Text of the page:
Online Marketplace Success – The Quick Guide by DotcomWeavers

We are all familiar with online marketplaces – even if what they are and how they work isn’t 100% clear (but it soon will be). If you’ve shopped on Amazon or browsed eBay auctions, you’ve experienced an online marketplace. For retailers, your experience with online marketplaces may have been positive (and lucrative), negative, or somewhere in between. At DotcomWeavers, we are online marketplace experts, whether it’s creating them from scratch or optimizing content on existing marketplaces.

There are many types of marketplaces out there. To become an expert requires research and practice. With a few key insights, most of us can learn everything we need to know about buying and selling on the online marketplaces. In our online marketplace guide we’ll explore:

  1. What online marketplaces are and how they work (with examples)
  2. The pros of selling on an online marketplace (great for retailers)
  3. The cons of selling on an online marketplace (what to watch out for)
  4. How to start selling on an online marketplace
  5. How to boost sales from your marketplace store

At the end, we will also provide information about setting up your own online marketplace – but before that:

What are online marketplaces?

An online marketplace is a type of eCommerce site where third parties can list and sell products and services. These items usually appear in a vendor-specific web store within the online marketplace. Unlike individual eCommerce sites, the marketplace operator processes the sales transactions. After approval, the marketplace operator alerts the vendor or wholesaler, who fulfills the order (sometimes called drop shipping).

Online marketplaces let users search for and compare a variety of related products from different vendors before buying. is the marketplace that everyone is familiar with, so we’ll use it as an example. The process for buyers is as follows:

Online Marketplaces are the future of eCommerce

Though online marketplaces have been around for almost 20 years, they exploded around 2014 as the primary online sales platform. The best online marketplaces feature highly organized information architecture. This makes it easy for customers to find what they want. The more organized and intuitive a marketplace is, the better the user experience, which means more sales.

Some marketplaces sell general interest products that meet a wide variety of needs, while others are segment specific. Since marketplaces aggregate products, there is usually better selection and availability than in vendor-specific online retail stores. Also, prices may be more competitive.

Here are a few examples of popular online marketplaces (and links to get started selling on them):

  • Amazon – the most recognized online marketplace and the best site for vendors to start selling their products. In 2016, 43% of ALL online sales went through Amazon.
  • eBay – the auction giant with an easy-to-use sales interface, inventory management, and international reach. At the start of 2017, there were 167 million active users and approximately 30 million sellers.
  • Etsy – a segment-specific online marketplace geared toward handmade crafts and goods that are suitable for individuals and small businesses. As of February 2017, 65% of all site visits came from mobile.
  • Craigslist – a text-based marketplace for buying and selling virtually anything. It is much less structured than Amazon (or similar sites), so not the best place for established businesses. Currently, there are more than 700 local Craigslist sites worldwide…talk about market choice!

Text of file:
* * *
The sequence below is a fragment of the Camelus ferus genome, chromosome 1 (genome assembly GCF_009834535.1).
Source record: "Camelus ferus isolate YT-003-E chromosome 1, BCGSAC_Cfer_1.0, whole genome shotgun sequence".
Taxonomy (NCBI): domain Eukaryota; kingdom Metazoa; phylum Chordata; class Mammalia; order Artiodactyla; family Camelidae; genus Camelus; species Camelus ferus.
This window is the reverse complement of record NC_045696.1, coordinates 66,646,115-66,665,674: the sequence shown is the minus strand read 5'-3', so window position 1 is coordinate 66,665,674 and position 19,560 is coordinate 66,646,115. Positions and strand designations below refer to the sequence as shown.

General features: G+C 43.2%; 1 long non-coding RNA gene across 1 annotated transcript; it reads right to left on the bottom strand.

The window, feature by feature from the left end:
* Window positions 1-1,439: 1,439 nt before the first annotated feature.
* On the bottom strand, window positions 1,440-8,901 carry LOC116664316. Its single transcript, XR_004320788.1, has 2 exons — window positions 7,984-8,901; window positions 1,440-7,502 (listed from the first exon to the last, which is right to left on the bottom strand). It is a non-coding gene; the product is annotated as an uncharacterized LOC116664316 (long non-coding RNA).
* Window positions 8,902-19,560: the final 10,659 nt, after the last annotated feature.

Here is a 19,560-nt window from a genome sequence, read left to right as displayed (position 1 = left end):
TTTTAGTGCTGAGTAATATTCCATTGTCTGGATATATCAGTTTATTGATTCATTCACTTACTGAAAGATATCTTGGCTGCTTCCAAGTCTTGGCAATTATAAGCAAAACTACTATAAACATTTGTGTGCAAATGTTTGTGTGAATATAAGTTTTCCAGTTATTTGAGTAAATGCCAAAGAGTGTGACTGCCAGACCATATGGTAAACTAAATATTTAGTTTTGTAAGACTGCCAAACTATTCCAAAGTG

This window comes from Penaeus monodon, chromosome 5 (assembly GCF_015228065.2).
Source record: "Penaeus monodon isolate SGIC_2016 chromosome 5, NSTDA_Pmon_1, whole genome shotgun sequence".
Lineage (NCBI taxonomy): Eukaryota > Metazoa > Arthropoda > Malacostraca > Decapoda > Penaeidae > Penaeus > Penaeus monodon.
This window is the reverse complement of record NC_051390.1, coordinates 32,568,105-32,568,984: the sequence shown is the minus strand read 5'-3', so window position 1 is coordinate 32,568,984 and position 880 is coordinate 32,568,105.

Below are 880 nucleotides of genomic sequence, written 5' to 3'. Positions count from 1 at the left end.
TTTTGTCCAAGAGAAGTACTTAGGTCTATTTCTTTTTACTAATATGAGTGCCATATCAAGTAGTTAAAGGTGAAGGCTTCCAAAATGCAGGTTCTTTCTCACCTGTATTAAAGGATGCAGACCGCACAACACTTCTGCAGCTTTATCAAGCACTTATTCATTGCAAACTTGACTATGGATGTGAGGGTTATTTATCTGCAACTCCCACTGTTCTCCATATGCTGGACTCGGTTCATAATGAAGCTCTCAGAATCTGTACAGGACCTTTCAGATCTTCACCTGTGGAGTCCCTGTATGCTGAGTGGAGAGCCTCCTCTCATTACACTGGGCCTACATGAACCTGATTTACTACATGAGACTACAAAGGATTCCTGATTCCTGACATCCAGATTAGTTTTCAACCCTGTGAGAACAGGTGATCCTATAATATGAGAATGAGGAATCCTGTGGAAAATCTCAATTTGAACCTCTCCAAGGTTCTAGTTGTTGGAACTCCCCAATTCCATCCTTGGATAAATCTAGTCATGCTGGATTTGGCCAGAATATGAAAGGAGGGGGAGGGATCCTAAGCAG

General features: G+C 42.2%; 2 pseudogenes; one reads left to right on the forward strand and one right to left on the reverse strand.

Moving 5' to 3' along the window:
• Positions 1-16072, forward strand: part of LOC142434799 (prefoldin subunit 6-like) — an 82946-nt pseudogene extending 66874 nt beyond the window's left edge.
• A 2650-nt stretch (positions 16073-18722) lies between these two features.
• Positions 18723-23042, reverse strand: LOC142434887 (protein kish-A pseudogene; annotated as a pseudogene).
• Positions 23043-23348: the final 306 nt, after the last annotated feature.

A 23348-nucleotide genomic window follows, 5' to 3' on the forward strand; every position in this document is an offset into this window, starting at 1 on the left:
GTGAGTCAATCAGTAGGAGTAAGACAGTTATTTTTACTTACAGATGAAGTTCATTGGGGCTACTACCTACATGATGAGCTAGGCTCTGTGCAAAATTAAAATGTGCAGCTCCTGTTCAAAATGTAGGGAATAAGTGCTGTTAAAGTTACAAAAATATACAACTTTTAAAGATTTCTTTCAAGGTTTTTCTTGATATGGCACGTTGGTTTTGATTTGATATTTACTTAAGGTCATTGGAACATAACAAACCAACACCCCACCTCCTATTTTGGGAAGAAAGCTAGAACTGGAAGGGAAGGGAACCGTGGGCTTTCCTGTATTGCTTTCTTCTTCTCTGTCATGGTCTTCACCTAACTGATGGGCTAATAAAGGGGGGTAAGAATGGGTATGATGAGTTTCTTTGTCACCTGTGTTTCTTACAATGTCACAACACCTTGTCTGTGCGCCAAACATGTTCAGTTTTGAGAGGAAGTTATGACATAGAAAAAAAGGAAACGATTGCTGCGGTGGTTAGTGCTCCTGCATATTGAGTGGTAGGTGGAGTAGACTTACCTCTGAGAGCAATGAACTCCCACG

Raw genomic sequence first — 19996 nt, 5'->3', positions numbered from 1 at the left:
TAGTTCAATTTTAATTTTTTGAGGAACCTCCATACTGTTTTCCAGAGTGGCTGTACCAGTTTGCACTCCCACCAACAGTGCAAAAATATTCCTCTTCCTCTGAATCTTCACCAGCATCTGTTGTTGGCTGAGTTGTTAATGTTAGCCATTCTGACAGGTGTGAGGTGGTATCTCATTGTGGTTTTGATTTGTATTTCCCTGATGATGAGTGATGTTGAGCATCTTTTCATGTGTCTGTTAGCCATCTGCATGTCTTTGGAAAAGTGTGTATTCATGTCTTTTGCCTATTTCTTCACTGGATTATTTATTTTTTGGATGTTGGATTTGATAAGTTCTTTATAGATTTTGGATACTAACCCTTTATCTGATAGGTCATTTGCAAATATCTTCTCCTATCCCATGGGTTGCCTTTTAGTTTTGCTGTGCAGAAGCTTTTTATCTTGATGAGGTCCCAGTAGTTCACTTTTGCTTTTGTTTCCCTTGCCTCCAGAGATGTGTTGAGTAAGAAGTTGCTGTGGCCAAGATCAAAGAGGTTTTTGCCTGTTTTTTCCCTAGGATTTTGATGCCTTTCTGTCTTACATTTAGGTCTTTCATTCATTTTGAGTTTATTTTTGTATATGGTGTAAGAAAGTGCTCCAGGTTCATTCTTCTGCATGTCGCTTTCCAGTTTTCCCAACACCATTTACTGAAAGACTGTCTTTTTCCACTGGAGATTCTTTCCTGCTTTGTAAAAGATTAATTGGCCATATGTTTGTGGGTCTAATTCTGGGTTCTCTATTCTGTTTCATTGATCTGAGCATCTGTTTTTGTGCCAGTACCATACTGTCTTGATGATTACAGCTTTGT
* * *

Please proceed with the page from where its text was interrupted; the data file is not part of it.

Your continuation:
Vendors and Online Marketplaces

We live in a multichannel sales world. To be competitive today, retailers must be agile in how, when, and where they sell their products. For most, this means selling on an online marketplace in addition to their own website. Online marketplaces increase opportunities for product exposure, and many, such as Amazon, benefit from incredible brand recognition.

Amit Bhaiya, CEO and co-founder of DotcomWeavers says, “successful eCommerce businesses need the capability to sell anywhere, but also the discipline to sell in only the highest ROI channels.”

There are many benefits (and some drawbacks) to each online marketplace. So, if you are considering setting up shop in an online marketplace (or three), you should be aware of pros and cons.

Pros of Selling on an Online Marketplace

New sales channels. Whether you are getting started or are an online sales veteran, marketplaces are a great way to increase your reach. For a fee, you get instant access to a functional sales platform and a new place to sell your products.

Easy setup. Compared to creating your own website, setting up shop in an online marketplace is easy (more on this below). While fees vary from one marketplace to another, the benefits can be worth it.

Reduced marketing costs. Many marketplaces offer marketing or advertising benefits for joining as a vendor. Because marketplaces get (generally) much more traffic than single brand websites, you may find that you don’t have to spend as much on banner ads, PPC, or other marketing endeavors.

Higher traffic. When you sell on a marketplace, you don’t have to worry as much about getting people in front of your product. They will come. Whether they buy is up to how you present it. We’ll explore this in detail, don’t worry!

Streamlined navigation / categories. One of the biggest issues with smaller online stores is that many people have trouble finding what they want. Marketplaces, on the other hand, are usually well organized. They must be to help people find what they want to buy. The easier it is for someone to find something, the happier they’ll be.